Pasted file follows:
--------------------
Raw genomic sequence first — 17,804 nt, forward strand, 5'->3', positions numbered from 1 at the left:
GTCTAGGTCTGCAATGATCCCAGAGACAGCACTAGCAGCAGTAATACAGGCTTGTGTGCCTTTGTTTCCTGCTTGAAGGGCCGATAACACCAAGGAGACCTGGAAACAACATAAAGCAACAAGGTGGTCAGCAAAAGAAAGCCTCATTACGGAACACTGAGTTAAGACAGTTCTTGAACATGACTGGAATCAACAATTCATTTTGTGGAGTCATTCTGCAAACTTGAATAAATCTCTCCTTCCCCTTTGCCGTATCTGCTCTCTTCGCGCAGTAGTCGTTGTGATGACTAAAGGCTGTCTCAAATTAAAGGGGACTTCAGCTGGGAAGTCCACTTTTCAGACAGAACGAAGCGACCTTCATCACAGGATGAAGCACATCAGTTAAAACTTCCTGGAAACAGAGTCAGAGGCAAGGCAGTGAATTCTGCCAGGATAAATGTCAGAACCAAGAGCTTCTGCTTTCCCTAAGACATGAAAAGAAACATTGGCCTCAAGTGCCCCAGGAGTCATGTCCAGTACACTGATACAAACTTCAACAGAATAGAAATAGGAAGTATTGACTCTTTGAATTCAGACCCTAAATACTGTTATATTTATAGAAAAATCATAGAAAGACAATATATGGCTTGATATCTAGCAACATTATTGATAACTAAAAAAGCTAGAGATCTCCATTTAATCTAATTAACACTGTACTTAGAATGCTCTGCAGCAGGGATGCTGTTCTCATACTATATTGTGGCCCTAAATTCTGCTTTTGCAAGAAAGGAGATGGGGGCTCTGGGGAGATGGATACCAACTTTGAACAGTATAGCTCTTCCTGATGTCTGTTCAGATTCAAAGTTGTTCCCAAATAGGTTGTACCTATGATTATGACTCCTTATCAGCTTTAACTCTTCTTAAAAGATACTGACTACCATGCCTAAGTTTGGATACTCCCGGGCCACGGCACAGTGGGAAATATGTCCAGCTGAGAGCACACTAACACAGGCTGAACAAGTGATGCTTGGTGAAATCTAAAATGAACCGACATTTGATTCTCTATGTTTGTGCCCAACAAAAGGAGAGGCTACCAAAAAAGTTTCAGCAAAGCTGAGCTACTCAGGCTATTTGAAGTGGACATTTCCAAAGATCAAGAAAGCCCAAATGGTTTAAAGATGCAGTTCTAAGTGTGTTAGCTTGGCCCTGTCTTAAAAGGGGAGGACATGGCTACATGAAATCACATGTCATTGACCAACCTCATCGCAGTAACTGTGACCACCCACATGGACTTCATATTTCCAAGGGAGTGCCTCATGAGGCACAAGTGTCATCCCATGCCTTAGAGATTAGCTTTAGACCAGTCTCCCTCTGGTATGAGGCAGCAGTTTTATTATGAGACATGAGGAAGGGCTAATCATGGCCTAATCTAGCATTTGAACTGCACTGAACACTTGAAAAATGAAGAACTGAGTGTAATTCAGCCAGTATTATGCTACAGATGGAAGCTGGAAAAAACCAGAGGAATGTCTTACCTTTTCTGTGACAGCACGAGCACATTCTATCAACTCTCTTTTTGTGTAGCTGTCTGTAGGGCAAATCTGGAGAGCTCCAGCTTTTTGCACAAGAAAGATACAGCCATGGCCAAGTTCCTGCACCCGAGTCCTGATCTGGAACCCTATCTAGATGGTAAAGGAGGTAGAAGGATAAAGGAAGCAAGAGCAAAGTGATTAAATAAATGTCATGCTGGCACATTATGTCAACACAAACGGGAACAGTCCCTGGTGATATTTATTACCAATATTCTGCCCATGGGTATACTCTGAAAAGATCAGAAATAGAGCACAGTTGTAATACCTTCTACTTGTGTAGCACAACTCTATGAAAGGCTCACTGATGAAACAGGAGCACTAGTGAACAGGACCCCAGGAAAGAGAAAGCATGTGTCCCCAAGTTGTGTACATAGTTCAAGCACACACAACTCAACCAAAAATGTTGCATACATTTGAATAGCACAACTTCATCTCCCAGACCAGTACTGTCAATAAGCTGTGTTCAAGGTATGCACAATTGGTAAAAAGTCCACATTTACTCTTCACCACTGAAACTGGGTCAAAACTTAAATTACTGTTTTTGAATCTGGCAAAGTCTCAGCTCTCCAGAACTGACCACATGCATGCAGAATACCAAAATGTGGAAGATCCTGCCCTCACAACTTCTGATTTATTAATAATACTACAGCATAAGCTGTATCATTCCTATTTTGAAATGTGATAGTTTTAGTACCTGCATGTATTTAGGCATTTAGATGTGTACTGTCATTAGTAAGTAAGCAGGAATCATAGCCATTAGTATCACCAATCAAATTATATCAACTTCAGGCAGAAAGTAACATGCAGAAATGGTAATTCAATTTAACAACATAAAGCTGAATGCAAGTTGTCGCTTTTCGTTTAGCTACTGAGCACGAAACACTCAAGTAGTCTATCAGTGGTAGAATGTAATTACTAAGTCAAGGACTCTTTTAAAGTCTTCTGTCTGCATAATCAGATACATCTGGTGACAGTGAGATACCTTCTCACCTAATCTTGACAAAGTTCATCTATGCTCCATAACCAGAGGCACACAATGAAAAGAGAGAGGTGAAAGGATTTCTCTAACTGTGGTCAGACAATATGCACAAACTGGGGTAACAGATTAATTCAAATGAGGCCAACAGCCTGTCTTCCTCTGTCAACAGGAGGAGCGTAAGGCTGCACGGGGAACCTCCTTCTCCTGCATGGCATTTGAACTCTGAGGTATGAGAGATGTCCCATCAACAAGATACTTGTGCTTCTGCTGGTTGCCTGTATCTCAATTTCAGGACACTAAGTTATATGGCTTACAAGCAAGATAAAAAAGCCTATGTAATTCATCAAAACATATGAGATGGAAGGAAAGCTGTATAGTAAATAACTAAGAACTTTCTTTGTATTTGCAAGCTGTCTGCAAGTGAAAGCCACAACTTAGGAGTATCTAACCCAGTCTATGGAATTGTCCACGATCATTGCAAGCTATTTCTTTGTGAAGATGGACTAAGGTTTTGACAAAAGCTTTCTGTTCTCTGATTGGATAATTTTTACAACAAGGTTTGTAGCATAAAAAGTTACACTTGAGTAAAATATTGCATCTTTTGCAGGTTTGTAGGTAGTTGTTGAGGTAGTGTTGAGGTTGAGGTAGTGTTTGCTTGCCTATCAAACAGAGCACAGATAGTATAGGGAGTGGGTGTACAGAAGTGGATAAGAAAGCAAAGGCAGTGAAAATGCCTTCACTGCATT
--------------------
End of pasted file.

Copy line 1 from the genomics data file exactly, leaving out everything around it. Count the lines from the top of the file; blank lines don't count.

Raw genomic sequence first — 17,804 nt, forward strand, 5'->3', positions numbered from 1 at the left: